Supply chain management (SCM) is a complex business on the best of days. Under adverse weather conditions such as a hurricane, a supply chain can quickly move from complex to chaotic, causing severe supply chain disruptions.
Fortunately, supply chain managers have methods to prepare for such an event. Keeping hurricane-related logistical problems to a minimum is not an impossible feat.
Much was learned in 2005. That year, Hurricane Katrina caused supply chain disruptions, knocking out power and transportation routes along the Gulf Coast.
Procter & Gamble, for example, had to ship in food, set up a phone center and even dig a well to supply employees’ water. Moving their coffee supply operations temporarily to Kansas City from New Orleans, the company eventually had operations back up within a month.
That’s just one example of organizations dealing with supply chain issues in the midst of devastation caused by a hurricane, whether it’s Katrina, Sandy or Harvey.
Preparing for a hurricane requires consideration of many possibilities. High winds combined with the potential for flooding make for a long list of potential problems.
Most of the danger is focused on certain areas of the country and certain types of facilities involved in the supply chain.
The East Coast has the most homes that could potentially be affected by hurricanes. CoreLogic, a California-based data analysis company, estimates that nearly 7 million homes in the United States face the risk of storm surge as of 2017.
The total reconstruction cost for those properties is estimated at $1.5 trillion.
Much of the danger also is focused on Texas and Florida, which have the largest coastlines on the Gulf of Mexico. Major metropolitan areas most at risk during the annual hurricane season include: Miami, Tampa-St. Petersburg, Naples and Jacksonville in Florida; New York City, New York; New Orleans, Louisiana; Virginia Beach, Virginia; and Houston, Texas.
Supply Chain Issues
For supply chain managers, knowing the areas most likely to experience hurricane-related damage is vital. So is knowing which links in the chain are most likely to experience disruption.
These include ports. Warehouses also are high on the list, as they often are built on low land near port terminals. Transportation routes also are vulnerable, as flood waters can wash out road surfaces. That can happen even with major highways, such as Interstate 10 during Hurricane Katrina.
Water and wind also can undercut railroads and weaken bridge foundations, leading to further transportation disruption.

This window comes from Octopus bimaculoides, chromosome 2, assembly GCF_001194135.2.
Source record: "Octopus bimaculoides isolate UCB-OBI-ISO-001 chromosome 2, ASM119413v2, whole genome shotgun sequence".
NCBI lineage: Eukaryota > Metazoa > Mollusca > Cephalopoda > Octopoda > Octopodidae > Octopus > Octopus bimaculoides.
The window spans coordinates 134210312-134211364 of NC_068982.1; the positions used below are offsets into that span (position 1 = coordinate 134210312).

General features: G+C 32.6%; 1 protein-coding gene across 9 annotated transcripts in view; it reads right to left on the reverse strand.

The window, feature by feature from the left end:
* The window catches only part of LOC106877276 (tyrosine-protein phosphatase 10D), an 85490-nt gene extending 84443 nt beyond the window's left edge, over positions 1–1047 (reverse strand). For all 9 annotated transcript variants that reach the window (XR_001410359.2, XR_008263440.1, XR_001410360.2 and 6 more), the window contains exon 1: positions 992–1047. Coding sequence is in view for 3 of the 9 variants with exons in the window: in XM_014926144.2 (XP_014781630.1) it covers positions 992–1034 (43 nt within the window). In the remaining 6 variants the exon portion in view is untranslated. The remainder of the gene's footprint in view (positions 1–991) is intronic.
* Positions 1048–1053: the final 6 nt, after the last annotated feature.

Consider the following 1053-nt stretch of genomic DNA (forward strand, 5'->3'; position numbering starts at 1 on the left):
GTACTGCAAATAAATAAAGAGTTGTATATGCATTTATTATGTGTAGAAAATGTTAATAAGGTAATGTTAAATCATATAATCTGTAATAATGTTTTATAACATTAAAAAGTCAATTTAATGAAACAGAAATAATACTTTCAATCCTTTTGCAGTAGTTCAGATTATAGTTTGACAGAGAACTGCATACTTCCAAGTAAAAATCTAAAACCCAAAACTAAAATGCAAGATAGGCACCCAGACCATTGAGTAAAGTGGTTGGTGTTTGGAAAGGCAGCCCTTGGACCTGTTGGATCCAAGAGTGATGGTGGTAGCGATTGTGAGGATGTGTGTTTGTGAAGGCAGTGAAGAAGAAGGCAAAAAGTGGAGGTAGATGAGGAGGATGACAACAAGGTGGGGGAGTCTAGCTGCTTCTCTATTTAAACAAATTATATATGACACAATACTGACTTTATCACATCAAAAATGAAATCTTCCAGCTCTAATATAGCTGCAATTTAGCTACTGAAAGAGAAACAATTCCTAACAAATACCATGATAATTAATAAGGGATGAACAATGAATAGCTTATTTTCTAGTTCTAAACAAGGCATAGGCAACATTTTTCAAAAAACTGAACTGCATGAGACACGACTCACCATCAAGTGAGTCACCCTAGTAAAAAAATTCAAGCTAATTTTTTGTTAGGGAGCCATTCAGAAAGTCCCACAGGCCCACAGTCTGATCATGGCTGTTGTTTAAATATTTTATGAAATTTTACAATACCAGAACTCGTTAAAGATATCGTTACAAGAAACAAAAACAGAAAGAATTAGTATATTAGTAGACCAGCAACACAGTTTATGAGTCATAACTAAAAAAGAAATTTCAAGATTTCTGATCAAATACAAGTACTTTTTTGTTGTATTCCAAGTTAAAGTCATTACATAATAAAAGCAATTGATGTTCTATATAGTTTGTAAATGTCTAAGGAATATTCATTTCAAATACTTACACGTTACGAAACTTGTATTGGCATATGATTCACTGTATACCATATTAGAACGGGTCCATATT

Although much of this is beyond their influence, supply chain managers can prepare in areas where some control is possible. This gives them the best chance for a faster recovery and at keeping the supply chain operational as best as possible.
Awareness: Identifying facilities that are in high-risk areas helps managers prepare for the worst. This also includes maintaining a consistent system for checking on weather every day along the supply chain footprint.
Alternate plan: As with Procter & Gamble temporarily moving from New Orleans to Kansas City in the aftermath of Hurricane Katrina, supply chain managers need to have an emergency plan at the ready for facilities in high-risk areas. Alternatives include temporary warehouse services and stepping up production at facilities outside the path of disruptive weather.
Coordination: Emergency plans must be developed far in advance with providers along the supply chain. Ensure each provider has a plan to provide services in the event of an emergency.
Multiple services: Another strategy is to line up suppliers in advance in case primary providers can no longer function in the aftermath of a hurricane. This includes ground and air transportation, as well as fuel suppliers, warehousing and storage, materials suppliers, and vehicle supply and storage.
Supply chain professionals have an array of SCM concepts, strategies and tools at their disposal to predict and mitigate disruptions caused by natural disasters, such as hurricanes or earthquakes, or manmade emergencies, such as terror attacks or cyber intrusions.
Supply Chain Visibility: Global corporations such as Jabil, a product solutions company, use supply chain visibility software to gather and analyze real-time data from their vast networks of suppliers. This allows supply chain managers to identify red flags and initiate alternate sourcing methods immediately.
Business Continuity Planning: According to the Federal Emergency Management Agency (FEMA), nearly 4 in 10 businesses never resume operations after a disaster. Lack of planning often is the culprit. Through business continuity planning, organizations can address a range of potential risks, develop emergency preparedness plans and help ensure an expedited return to normal operations.
Weather Analytics: Expanding access to Big Data and analytics software allows organizations to predict where, when and how weather conditions will impact their supply chains. For example, a hurricane may not only impede the flow of goods along a supply chain, it may also prevent customers from getting to retail outlets to purchase emergency supplies. Supply chain managers use data to forecast product demand and ensure an adequate supply of necessities, whether it’s water, medications, generators, flashlights or plywood.
In the aftermath of a hurricane, the focus should be on the people affected by the storm. But for supply chain managers, the emphasis must also be on resuming normal operations as quickly as possible. Not doing so can cause steep losses in company revenue, which can mean the prospect of lost wages or jobs for employees, including in affected areas.
Preparing for all possibilities is challenging, but having a plan ready to roll in the aftermath of a hurricane can speed and ease recovery for supply chains and people alike.